Score one for the Fourth Amendment – United States Supreme Court holds independent showing of reasonable suspicion required to prolong traffic stop to conduct narcotic investigation.

criminal lawOn April 21, 2015, the United States Supreme Court issued its Opinion in Rodriguez v. United States, 575 U.S. ____ (2015).
Justice Ginsberg delivered the majority Opinion. At issue was whether a police officer could “extend” a traffic stop in order to conduct a canine sniff for narcotics.
In Rodriguez, the defendant was stopped for a traffic violation. After issuing the citation and checking Rodriguez’ license the officer asked for permission to conduct a canine sniff. Rodriguez demurred and was detained for seven to eight minutes until a canine unit arrived. The canine alerted to contraband and Rodriguez was federally indicted for methamphetamine. In denying defendant’s Motion to Suppress, the District Court held that the Fourth Amendment intrusion was “de minimis” as it was limited to a few minutes.
Rodriguez appealed arguing that the continued detention was illegal absent an independent showing of reasonable suspicion pursuant to Terry v. Ohio, the landmark Supreme Court decision that defined citizen police interactions as either mere encounters, investigatory detention or custodial arrest.
Relative to the latter two, the Supreme Court established the need for a showing reasonable suspicion and probable cause, respectively.
The Supreme Court acknowledged that law enforcement does have a legitimate interest in keeping public roadways safe. It analogized the routine traffic stop to a Terry stop requiring only a showing of reasonable suspicion. An investigating police officer may detain the driver for a period of time sufficient to determine whether or not a violation occurred and to issue a citation. It also recognized Illinois v. Caballes which held that a canine sniff during a lawful traffic stop was permitted.
But existing precedent was silent on the issue of whether a separate and distinct showing of reasonable suspicion was required to continue the detention in order to facilitate the canine sniff.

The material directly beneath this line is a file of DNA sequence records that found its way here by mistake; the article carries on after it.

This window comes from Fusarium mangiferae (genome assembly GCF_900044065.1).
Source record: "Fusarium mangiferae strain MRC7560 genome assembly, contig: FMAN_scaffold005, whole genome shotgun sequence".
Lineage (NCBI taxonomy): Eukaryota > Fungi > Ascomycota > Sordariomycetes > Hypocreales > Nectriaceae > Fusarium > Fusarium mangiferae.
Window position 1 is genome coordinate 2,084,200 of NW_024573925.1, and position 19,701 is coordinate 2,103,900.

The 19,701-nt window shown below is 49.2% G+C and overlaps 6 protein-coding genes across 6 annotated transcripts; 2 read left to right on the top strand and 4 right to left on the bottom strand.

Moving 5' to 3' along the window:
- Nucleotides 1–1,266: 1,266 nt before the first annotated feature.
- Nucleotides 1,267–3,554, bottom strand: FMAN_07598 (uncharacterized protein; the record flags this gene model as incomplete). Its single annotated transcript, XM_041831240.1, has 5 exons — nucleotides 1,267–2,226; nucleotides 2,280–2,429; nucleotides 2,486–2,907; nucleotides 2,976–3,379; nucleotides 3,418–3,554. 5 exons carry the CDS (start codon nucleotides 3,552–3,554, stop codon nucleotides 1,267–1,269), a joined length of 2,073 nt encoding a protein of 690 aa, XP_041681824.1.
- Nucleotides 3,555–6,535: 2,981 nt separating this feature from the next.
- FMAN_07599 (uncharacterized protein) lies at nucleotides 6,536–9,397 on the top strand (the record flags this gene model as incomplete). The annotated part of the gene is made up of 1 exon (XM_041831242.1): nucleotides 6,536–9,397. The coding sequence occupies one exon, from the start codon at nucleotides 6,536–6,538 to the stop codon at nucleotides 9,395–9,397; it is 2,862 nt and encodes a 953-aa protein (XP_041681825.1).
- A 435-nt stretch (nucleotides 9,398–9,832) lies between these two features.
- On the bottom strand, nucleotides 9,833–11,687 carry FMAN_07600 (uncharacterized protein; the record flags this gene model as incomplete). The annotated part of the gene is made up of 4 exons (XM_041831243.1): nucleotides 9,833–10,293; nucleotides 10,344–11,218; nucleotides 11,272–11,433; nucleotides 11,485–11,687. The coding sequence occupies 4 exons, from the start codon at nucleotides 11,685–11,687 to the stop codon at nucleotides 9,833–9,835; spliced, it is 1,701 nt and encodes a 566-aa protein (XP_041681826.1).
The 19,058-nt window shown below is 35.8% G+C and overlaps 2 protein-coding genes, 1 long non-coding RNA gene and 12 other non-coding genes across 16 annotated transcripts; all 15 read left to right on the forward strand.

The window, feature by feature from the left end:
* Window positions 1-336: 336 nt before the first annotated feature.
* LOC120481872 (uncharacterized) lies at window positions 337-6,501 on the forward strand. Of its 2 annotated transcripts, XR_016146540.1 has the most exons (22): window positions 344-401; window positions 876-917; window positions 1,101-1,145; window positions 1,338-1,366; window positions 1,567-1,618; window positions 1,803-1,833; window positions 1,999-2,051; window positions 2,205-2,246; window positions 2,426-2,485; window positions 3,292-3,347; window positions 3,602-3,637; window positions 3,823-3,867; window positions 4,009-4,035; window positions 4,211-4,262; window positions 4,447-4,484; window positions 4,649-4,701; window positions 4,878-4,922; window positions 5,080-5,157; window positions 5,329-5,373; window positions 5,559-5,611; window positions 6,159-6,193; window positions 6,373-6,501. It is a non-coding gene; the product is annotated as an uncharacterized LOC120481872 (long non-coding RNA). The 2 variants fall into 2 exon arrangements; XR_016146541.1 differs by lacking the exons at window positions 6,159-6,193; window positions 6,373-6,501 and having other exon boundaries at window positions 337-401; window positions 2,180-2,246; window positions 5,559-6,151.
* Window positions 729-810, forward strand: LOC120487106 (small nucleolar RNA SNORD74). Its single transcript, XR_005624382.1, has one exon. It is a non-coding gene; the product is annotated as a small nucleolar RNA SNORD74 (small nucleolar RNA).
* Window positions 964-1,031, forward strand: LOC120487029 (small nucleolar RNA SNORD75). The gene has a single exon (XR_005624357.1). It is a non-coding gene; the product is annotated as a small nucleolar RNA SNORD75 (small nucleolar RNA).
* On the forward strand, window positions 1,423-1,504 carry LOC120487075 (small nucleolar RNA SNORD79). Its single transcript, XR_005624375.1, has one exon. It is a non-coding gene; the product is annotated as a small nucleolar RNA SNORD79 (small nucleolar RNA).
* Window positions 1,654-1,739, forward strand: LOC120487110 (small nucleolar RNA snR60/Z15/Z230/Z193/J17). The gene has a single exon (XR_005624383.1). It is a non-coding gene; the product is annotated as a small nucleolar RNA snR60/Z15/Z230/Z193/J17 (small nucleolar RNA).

The Court drew a distinction between the “ordinary inquiries incident to [the traffic] stop . . . . (such as) checking the driver’s license, determining whether there are outstanding warrants against the driver, and inspecting the automobile’s registration and proof of insurance” and a canine sniff “aimed at “detecting evidence of ordinary criminal wrongdoing.” It noted that even the Government conceded characterization.
The Court held that prolonging a routine traffic stop beyond the ordinary purposes therefore in order to facilitate a canine sniff, even if limited in duration to a few minutes, required an independent showing of reasonable suspicion.
The Supreme Court’s holding is consistent with Pennsylvania appellate law. In Commonwealth v. Reppert the Superior Court of Pennsylvania held that once the basis for a traffic stop was concluded a police officer must demonstrate reasonable suspicion to continue the detention.
Police, of course, are under no obligation, legal, moral or otherwise to advise a driver of these finer points of search and seizure jurisprudence. An educated and informed citizenry may not be the most convenient for law enforcement, but the Framers of the Constitution knew from bitter experience that a person must be free from unwarranted search and seizure and enshrined that right in the Fourth Amendment of the United States Constitution.

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